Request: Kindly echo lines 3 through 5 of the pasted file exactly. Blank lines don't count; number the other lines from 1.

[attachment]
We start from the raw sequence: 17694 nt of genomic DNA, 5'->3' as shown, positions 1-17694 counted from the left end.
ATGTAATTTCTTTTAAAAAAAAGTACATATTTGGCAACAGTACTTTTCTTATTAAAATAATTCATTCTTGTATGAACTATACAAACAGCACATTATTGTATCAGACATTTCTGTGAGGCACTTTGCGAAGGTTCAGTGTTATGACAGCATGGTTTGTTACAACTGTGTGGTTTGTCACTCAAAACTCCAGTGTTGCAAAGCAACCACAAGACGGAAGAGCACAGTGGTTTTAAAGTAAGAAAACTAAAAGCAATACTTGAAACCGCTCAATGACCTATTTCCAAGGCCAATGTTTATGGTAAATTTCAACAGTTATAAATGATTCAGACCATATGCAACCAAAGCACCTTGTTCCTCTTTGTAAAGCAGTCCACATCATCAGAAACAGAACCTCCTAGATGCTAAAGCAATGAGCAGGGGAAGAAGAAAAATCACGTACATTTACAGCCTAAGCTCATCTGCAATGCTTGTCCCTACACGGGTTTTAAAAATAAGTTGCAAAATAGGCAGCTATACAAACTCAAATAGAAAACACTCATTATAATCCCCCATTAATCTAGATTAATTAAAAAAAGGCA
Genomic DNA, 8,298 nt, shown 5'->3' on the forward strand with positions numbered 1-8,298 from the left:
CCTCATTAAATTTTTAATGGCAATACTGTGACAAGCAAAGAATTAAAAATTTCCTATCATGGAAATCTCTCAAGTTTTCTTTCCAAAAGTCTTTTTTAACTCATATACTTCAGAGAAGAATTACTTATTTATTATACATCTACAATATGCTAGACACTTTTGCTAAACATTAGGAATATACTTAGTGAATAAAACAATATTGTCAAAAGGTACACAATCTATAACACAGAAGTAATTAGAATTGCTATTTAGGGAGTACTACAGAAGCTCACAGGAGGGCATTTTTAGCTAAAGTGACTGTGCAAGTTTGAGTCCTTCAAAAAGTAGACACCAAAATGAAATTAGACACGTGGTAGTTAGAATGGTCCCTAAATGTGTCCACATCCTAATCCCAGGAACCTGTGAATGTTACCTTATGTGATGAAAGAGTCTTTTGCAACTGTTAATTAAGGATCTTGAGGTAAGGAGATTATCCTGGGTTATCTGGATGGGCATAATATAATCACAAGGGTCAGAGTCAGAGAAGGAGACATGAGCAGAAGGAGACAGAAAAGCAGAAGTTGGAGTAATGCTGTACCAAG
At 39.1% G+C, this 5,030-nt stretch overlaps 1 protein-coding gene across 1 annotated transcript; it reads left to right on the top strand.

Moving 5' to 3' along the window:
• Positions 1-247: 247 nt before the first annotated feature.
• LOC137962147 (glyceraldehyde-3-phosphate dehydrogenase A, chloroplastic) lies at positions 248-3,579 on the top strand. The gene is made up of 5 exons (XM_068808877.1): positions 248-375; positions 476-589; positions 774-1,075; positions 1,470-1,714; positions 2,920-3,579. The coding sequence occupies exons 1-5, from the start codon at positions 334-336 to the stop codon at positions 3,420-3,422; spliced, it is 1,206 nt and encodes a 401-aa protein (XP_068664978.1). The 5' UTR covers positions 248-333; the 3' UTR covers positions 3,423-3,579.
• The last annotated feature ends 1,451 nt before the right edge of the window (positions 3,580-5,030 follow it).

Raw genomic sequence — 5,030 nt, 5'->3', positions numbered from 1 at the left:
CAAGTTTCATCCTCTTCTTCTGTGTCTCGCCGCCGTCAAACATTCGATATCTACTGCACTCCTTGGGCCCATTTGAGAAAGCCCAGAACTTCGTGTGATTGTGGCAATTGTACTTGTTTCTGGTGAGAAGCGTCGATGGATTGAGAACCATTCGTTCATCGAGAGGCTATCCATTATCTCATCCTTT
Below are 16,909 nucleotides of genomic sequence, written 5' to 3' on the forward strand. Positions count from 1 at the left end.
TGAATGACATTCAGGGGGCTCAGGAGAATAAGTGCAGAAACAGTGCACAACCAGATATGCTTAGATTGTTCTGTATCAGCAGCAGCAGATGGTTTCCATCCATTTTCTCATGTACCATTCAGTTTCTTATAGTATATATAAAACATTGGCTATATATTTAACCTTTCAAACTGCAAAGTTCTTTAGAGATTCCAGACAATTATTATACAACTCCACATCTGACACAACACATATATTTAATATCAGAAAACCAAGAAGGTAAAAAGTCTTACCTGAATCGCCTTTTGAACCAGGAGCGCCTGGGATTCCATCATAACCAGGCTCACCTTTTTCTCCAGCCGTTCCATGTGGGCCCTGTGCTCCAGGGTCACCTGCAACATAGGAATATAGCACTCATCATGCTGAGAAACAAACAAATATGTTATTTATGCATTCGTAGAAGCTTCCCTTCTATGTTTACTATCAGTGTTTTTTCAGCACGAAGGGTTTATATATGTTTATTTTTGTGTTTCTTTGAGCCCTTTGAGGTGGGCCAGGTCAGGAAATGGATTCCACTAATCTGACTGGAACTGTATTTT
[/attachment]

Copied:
Genomic DNA, 8,298 nt, shown 5'->3' on the forward strand with positions numbered 1-8,298 from the left:
CCTCATTAAATTTTTAATGGCAATACTGTGACAAGCAAAGAATTAAAAATTTCCTATCATGGAAATCTCTCAAGTTTTCTTTCCAAAAGTCTTTTTTAACTCATATACTTCAGAGAAGAATTACTTATTTATTATACATCTACAATATGCTAGACACTTTTGCTAAACATTAGGAATATACTTAGTGAATAAAACAATATTGTCAAAAGGTACACAATCTATAACACAGAAGTAATTAGAATTGCTATTTAGGGAGTACTACAGAAGCTCACAGGAGGGCATTTTTAGCTAAAGTGACTGTGCAAGTTTGAGTCCTTCAAAAAGTAGACACCAAAATGAAATTAGACACGTGGTAGTTAGAATGGTCCCTAAATGTGTCCACATCCTAATCCCAGGAACCTGTGAATGTTACCTTATGTGATGAAAGAGTCTTTTGCAACTGTTAATTAAGGATCTTGAGGTAAGGAGATTATCCTGGGTTATCTGGATGGGCATAATATAATCACAAGGGTCAGAGTCAGAGAAGGAGACATGAGCAGAAGGAGACAGAAAAGCAGAAGTTGGAGTAATGCTGTACCAAG
At 39.1% G+C, this 5,030-nt stretch overlaps 1 protein-coding gene across 1 annotated transcript; it reads left to right on the top strand.